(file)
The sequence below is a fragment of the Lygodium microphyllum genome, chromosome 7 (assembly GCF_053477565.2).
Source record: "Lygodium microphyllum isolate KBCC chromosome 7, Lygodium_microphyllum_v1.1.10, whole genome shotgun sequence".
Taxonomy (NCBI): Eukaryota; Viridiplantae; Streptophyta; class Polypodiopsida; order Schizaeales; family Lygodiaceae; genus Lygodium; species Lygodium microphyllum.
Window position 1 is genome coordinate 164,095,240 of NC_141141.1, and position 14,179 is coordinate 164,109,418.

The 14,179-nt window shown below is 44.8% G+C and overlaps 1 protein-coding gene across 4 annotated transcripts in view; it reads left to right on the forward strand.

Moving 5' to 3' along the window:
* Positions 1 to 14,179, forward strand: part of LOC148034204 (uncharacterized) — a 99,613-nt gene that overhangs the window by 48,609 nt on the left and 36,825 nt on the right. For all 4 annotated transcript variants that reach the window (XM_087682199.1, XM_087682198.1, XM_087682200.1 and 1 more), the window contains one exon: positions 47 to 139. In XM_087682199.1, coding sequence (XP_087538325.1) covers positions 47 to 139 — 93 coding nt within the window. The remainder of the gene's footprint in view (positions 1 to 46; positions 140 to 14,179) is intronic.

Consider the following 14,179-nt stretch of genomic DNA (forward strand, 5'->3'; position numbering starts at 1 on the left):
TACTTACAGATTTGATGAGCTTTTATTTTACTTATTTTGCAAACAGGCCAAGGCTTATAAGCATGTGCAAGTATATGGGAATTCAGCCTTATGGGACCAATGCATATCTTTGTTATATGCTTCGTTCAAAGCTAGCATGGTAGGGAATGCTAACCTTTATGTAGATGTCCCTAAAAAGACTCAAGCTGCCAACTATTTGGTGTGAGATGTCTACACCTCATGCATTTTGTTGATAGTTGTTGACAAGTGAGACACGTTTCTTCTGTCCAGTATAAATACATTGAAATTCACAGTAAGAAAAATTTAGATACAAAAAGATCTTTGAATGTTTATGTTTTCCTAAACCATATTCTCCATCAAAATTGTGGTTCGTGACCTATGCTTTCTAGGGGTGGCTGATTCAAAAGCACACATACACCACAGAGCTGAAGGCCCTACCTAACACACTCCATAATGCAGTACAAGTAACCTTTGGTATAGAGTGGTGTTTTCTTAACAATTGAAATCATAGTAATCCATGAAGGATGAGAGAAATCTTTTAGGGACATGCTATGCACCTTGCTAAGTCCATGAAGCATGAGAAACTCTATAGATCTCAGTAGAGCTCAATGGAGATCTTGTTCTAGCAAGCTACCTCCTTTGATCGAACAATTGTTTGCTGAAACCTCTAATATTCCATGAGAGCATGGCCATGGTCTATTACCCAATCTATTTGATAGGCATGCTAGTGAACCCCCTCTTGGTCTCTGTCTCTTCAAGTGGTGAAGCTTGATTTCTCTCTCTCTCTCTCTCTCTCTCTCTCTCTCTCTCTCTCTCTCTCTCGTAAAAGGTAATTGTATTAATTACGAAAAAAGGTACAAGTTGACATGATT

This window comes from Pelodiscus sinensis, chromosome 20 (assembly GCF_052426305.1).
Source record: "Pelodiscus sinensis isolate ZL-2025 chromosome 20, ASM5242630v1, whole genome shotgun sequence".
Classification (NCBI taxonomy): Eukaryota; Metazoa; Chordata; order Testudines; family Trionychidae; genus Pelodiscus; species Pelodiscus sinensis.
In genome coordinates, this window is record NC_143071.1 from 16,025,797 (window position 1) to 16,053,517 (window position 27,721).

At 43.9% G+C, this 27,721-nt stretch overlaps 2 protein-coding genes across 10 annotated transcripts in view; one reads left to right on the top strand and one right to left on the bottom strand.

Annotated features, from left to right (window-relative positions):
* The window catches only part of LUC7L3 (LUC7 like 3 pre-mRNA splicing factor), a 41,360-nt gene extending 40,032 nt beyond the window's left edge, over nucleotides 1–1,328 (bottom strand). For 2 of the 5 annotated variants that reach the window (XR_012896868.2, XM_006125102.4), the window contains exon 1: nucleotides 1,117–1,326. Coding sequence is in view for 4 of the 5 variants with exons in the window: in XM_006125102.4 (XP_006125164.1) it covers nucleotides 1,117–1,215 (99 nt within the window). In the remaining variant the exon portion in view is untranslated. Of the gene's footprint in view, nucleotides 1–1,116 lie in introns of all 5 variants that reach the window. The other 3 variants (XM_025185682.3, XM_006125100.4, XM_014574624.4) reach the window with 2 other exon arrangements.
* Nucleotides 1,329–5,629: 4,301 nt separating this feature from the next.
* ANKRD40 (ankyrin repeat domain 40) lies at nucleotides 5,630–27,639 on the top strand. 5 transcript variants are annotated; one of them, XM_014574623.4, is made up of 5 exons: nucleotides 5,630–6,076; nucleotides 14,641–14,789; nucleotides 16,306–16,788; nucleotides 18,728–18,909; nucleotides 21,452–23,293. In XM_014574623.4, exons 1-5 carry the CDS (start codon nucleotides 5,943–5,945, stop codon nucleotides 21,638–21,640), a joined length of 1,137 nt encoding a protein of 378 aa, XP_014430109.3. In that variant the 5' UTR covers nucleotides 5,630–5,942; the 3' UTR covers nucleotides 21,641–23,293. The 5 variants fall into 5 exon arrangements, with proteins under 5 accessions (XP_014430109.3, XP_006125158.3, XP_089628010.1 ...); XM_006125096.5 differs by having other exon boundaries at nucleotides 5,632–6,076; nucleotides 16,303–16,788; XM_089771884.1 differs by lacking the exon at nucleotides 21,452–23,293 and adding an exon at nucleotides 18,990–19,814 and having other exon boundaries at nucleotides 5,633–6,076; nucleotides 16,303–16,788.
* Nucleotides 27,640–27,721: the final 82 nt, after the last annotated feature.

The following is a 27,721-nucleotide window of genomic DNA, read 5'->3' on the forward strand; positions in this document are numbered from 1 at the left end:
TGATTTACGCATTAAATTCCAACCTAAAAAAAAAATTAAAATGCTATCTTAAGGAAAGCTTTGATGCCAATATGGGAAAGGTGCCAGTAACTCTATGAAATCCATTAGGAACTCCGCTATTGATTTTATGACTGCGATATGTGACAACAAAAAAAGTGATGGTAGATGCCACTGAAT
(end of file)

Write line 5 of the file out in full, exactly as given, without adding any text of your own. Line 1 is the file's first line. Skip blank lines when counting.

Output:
The 14,179-nt window shown below is 44.8% G+C and overlaps 1 protein-coding gene across 4 annotated transcripts in view; it reads left to right on the forward strand.